Fighting Back on the Buyback
Scrutinizing underwriting practices can offer a defense in cases that target brokers
By Laura Marquez-Garrett, attorney, Foster Pepper PLLC
Mortgage brokers frequently find themselves in litigious tugs of war, with lenders
demanding loan repurchases on one side
and borrowers claiming ignorance of their
agreements on the other. Thoroughly investigating lenders’ underwriting guidelines
and practices can help settle, or even obtain
dismissal, of such disputes. Implementing a
step-by-step process for responding to and
fighting lenders’ buyback demands can keep
brokers from absorbing punishment they
may not necessarily deserve.
Lender-initiated lawsuits often begin
with the demand that brokers repurchase
is an attorney with Foster Pepper PLLC (www.
foster.com) and works
matters, including the
representation of mortgage lenders and brokers
in litigation and regulatory-compliance matters. She also is experienced in class-action
and white-collar defense. Marquez-Garrett
graduated from Harvard Law School in 2002.
E-mail her at email@example.com.
defaulted loans or pay damages. One-sided broker agreements frequently
support such demands. In some cases,
lenders seek strict liability for borrower
misstatements or omissions. But brokers
shouldn’t always be held strictly liable,
particularly because many of these cases
involve questionable underwriting.
As lenders continue to respond to increasing default and foreclosure rates
by attempting to cash in buyback and
damage provisions contained in broker
agreements, brokers must be prepared.
By knowing which steps to take and understanding good underwriting from bad,
brokers can position themselves to fight
legal demands that might otherwise jeopardize their careers. Brokers who prepare
to defend themselves not only increase
their chances of winning in court, but
they also increase their chances of keeping calm when and if the threat of legal
demands becomes reality.
Respond to initial demands
Buyback demands, if unanswered or inadequately answered, will likely lead to litigation. There are a few ways brokers can
respond to initial buyback demands, which
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almost always come in the form of a letter
from the lender or the lender’s attorney.
Brokers who don’t have the resources to
hire an attorney should address such demands directly with the lender. If brokers
can substantiate their inability to pay,
of income. Accepting these loans contributed in part to increased foreclosure rates,
which in turn led to significant financial
losses for lenders and investors.
It’s becoming apparent that even
in cases where borrowers provided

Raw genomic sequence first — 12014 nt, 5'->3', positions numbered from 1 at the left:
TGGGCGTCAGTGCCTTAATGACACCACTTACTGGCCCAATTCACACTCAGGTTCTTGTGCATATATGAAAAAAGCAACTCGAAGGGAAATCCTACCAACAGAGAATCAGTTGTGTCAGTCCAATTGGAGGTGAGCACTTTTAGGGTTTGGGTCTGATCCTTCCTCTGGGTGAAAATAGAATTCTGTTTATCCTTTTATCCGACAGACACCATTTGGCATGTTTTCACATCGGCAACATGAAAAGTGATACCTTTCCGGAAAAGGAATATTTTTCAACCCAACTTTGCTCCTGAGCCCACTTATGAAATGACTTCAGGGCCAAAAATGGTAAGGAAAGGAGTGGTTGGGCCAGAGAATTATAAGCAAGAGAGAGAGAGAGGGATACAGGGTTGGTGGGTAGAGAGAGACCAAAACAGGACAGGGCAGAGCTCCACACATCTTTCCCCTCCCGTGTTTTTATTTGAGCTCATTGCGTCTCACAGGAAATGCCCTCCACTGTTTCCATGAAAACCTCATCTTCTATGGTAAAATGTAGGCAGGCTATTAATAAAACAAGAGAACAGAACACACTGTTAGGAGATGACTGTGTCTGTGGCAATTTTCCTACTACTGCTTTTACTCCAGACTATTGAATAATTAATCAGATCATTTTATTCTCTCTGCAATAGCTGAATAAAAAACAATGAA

“As lenders continue to respond to increasing default
and foreclosure rates by attempting to cash in
buyback and damage provisions contained in broker
agreements, brokers must be prepared.”
some lenders will drop the demand. For
lenders, it makes little sense to waste resources on litigation with no potential for
In cases where a broker has some resources, initial contact can pave the way
for settlement at a substantially reduced
amount. In cases where brokers have
greater resources, it is best to have an attorney deal with lender demands.
Moreover, in situations where many lenders are demanding buybacks — or where one
lender is demanding buybacks for several
loans — retaining an experienced attorney
is critical because patterns of defaulted loans
could lead to criminal investigations.
Look into lender complacency
State and federal authorities have shifted
their attention and resources toward examining the causes of the current economic crisis. Among the various types of
mortgage and other fraud allegedly perpetrated by financial-industry professionals is an emphasis on lender complacency.
In fact, some have suggested that lenders
should be liable under theories of criminal
negligence for their failure to investigate
borrowers adequately before making subprime (aka, nonprime) mortgage loans.
Stated-income loans, for example,
didn’t require borrowers to provide proof
documentation, some lenders may have
cut corners with respect to underwriting
— even though borrowers were charged
fees for underwriting services. These
shortcomings range from a failure on the
lenders’ part to follow their own underwriting procedures to a failure to perform
any underwriting at all.
Where demands for buybacks and damages relate to subprime mortgages, brokers
should focus on lenders’ own practices as
a means of bolstering legal defenses and
Investigate underwriting practices
Even when dealing with the most one-sided
broker agreements, it can be argued that
proper underwriting was an express and
implied duty imposed on lenders. The following are examples of provisions in broker agreements that attempt to shift all of
the risk onto brokers’ shoulders:
■ Broker-warranty provisions, whereby
a broker represents that none of the statements or information contained in a loan-application package will contain untrue
statements or omissions of material fact,
regardless of whether the broker knew or
had reason to suspect these misstatements
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